In the Dutch banking sector, 2016 was, rather paradoxically, characterised both by solid profits and significant cost-cutting. Profitability in the banking sector was solid, with the low interest rate environment so far not having the adverse impact that was anticipated, thanks in particular to the low costs of funding and the ability of banks to maintain profitable interest rates on mortgage loans. Nonetheless, the low interest rate environment as well as the impact of financial technology exerted significant pressure on the viability of banks’ business models, which led banks to continue to reduce costs and to focus on further digitisation. Uncertainties created by economic, regulatory and (increasingly) political risks also persisted (see Section VIII, infra). This resulted in a significant number of redundancies across all the main Dutch banks. Meanwhile, Deutsche Bank scaled down its activities in the Netherlands, following a similar earlier move by Royal Bank of Scotland, continuing a trend of retreat by foreign banks from the Dutch market. Both have, or will, hand in their Dutch banking licence and continue their activities as a Dutch branch.

In terms of transactions, consolidation took place in the private banking sector, with Van Lanschot purchasing Staal Bankiers from insurance group Achmea, and KBL merging its subsidiary Theodoor Gilissen with Insinger de Beaufort (to form InsingerGilissen), having acquired the latter from BNP Paribas. The state sold a first additional batch of shares in ABN AMRO after having successfully listed it on Euronext Amsterdam in 2015, and fended off overtures by Scandinavian competitor Nordea regarding a merger. The state decided that SNS Bank, currently the only other state-owned Dutch bank, which renamed itself the Volksbank following a strategic reorientation, would remain in the hands of the state for several more years, as it needs more time to acquire a stronger position on the Dutch market. The Volksbank also further profiled itself as a consumer retail bank by selling its investment banking activities to NIBC. Meanwhile, the state sold Propertize, SNS Bank’s former real estate subsidiary, to Lone Star and JP Morgan. For its part, Rabobank improved its balance sheet by selling its car lease subsidiary Athlon to Mercedes Benz. Both Rabobank and the Volksbank simplified their corporate and regulatory structures by merging their various bank-licensed entities (in the case of Rabobank, 106) into one.

In regulatory terms, the year did not see the introduction of major pieces of new regulation, but rather the further implementation and elaboration of regulatory frameworks introduced in earlier years. On the European level, this included most importantly the further implementation of recovery and resolution planning under the BRRD and the SRM, the further development of supervision by the ECB under the single supervisory mechanism (SSM), and the continuing phase-in of the CRD IV and CRR capital and liquidity requirements. On a national level, the year was also relatively quiet in terms of new bank-specific regulation. Following criticism of the existing process of suitability and integrity testing, the DCB and the AFM took steps to improve the process, including by increasing transparency and efficiency, and by taking into account the recommendations of an external evaluation conducted in 2016 by the Ottow Commission. Both supervisors were also active in the field of financial technology and innovation, publishing a number of papers and discussion documents, starting an ‘InnovationHub’ and announcing, in December 2016, their approach to provide ‘tailor-made’ regulation as of 1 January 2017.45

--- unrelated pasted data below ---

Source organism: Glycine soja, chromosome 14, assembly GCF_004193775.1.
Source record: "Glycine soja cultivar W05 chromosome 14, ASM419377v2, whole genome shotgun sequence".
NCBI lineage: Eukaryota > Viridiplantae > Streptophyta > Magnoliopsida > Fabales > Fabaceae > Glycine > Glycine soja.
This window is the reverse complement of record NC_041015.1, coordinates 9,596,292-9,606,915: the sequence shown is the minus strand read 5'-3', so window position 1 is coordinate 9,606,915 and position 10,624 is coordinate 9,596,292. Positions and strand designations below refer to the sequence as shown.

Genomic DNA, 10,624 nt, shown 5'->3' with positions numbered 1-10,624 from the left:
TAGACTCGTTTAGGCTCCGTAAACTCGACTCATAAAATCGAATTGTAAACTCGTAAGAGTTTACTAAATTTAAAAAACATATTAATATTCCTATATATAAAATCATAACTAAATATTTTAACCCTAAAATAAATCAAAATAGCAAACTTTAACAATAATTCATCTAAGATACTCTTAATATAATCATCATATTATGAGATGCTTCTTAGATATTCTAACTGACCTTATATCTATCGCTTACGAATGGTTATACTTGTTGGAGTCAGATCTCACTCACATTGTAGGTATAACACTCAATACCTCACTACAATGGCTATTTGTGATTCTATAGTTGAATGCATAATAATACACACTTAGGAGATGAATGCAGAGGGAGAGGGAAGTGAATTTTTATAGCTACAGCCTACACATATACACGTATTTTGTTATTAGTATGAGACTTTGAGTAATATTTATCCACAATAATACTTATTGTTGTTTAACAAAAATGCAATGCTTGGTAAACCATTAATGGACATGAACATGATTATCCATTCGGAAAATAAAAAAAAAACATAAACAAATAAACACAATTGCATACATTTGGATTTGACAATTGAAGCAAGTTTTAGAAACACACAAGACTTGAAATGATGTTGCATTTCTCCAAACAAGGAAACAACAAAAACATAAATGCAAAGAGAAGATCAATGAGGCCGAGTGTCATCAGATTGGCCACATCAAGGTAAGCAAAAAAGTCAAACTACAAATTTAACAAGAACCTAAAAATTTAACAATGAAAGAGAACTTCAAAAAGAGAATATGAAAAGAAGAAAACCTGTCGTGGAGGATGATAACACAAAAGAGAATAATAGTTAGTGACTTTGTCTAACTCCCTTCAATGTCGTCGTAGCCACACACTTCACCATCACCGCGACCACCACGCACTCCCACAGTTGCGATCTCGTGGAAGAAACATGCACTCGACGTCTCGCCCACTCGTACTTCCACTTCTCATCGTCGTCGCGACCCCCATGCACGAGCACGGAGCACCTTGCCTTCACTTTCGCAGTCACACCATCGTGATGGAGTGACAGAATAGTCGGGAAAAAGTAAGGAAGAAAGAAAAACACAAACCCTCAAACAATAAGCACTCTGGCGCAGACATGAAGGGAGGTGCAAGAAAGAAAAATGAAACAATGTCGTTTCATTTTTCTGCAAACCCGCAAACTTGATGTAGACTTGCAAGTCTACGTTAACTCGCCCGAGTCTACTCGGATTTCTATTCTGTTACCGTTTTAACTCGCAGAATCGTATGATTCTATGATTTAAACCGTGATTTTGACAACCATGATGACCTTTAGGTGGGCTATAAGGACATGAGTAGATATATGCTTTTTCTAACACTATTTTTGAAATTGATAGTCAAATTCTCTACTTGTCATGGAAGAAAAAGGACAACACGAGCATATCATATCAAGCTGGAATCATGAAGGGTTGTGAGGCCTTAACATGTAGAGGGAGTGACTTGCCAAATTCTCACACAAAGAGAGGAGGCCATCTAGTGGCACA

Despite the improved economic outlook and the strengthening by banks of their balance sheets over recent years, the sentiment on the financial markets, and in relation to banking sector securities in particular, is cautious. This is ascribed to the low or negative interest rate environment, the impact of financial technology, and uncertainty caused by international political developments and new regulatory burdens. The pressure on Dutch banks is expected to increase as their ability to sustain net interest margins will continue to be tested. With interest income contributing over 75 per cent of their total income, Dutch banks are strongly dependent on interest income, and their ability to compensate with other sources of income appears limited.46

The European Banking Union, with the full operationalisation of the SSM and the SRM, contributes to creating a more stable environment for Dutch (and other eurozone) banks. That said, the new supervisory approach of the ECB under the SSM requires some familiarisation, and is consequently still causing some uncertainty, and resolution planning by the SRB under the SRM is still a work in progress.

Although the main elements are in place, reform of the banking sector is still ongoing. In particular, the Basel Committee’s ongoing ‘Basel IV’ revisions are resulting in a high degree of uncertainty in the sector. Where some proposals have been finalised over the course of the past year, a number of controversial proposals, in particular relating to credit risk and the introduction of new capital floors, remain under discussion. These proposals are expected to have a significant impact on Dutch banks, in particular for their mortgage business. Other ongoing uncertainties include a number of elements of the BRRD that are still subject to further development and implementation, in particular the setting of the MREL, and the finalisation under Basel III and CRD IV and the CRR of the calibration of the minimum leverage ratio and NSFR, proposals for which were published by the European Commission in November 2016.